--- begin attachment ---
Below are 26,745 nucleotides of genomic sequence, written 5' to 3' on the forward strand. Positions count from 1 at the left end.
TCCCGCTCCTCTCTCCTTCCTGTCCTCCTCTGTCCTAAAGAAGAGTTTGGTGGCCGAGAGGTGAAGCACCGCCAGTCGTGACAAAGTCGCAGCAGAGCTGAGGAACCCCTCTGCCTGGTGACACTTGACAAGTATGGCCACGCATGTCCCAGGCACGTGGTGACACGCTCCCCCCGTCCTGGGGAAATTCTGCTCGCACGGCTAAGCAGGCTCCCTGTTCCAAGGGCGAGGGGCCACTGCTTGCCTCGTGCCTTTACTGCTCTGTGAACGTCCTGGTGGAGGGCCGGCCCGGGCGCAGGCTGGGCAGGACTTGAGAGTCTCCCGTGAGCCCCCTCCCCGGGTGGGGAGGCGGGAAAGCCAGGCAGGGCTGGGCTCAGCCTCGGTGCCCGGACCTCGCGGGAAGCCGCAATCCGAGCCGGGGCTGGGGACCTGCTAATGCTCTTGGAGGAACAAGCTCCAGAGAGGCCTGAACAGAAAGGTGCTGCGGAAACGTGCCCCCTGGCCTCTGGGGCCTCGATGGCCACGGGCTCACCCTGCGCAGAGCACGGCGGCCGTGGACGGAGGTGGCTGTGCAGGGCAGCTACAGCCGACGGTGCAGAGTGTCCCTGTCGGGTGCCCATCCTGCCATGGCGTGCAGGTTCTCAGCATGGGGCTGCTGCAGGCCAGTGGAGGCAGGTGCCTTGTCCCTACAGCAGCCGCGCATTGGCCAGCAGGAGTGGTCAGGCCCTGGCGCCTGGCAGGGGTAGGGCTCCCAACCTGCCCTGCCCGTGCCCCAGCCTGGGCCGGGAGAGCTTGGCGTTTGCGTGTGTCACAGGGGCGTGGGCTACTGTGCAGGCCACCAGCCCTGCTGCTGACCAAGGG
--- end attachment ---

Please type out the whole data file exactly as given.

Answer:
Below are 26,745 nucleotides of genomic sequence, written 5' to 3' on the forward strand. Positions count from 1 at the left end.
TCCCGCTCCTCTCTCCTTCCTGTCCTCCTCTGTCCTAAAGAAGAGTTTGGTGGCCGAGAGGTGAAGCACCGCCAGTCGTGACAAAGTCGCAGCAGAGCTGAGGAACCCCTCTGCCTGGTGACACTTGACAAGTATGGCCACGCATGTCCCAGGCACGTGGTGACACGCTCCCCCCGTCCTGGGGAAATTCTGCTCGCACGGCTAAGCAGGCTCCCTGTTCCAAGGGCGAGGGGCCACTGCTTGCCTCGTGCCTTTACTGCTCTGTGAACGTCCTGGTGGAGGGCCGGCCCGGGCGCAGGCTGGGCAGGACTTGAGAGTCTCCCGTGAGCCCCCTCCCCGGGTGGGGAGGCGGGAAAGCCAGGCAGGGCTGGGCTCAGCCTCGGTGCCCGGACCTCGCGGGAAGCCGCAATCCGAGCCGGGGCTGGGGACCTGCTAATGCTCTTGGAGGAACAAGCTCCAGAGAGGCCTGAACAGAAAGGTGCTGCGGAAACGTGCCCCCTGGCCTCTGGGGCCTCGATGGCCACGGGCTCACCCTGCGCAGAGCACGGCGGCCGTGGACGGAGGTGGCTGTGCAGGGCAGCTACAGCCGACGGTGCAGAGTGTCCCTGTCGGGTGCCCATCCTGCCATGGCGTGCAGGTTCTCAGCATGGGGCTGCTGCAGGCCAGTGGAGGCAGGTGCCTTGTCCCTACAGCAGCCGCGCATTGGCCAGCAGGAGTGGTCAGGCCCTGGCGCCTGGCAGGGGTAGGGCTCCCAACCTGCCCTGCCCGTGCCCCAGCCTGGGCCGGGAGAGCTTGGCGTTTGCGTGTGTCACAGGGGCGTGGGCTACTGTGCAGGCCACCAGCCCTGCTGCTGACCAAGGG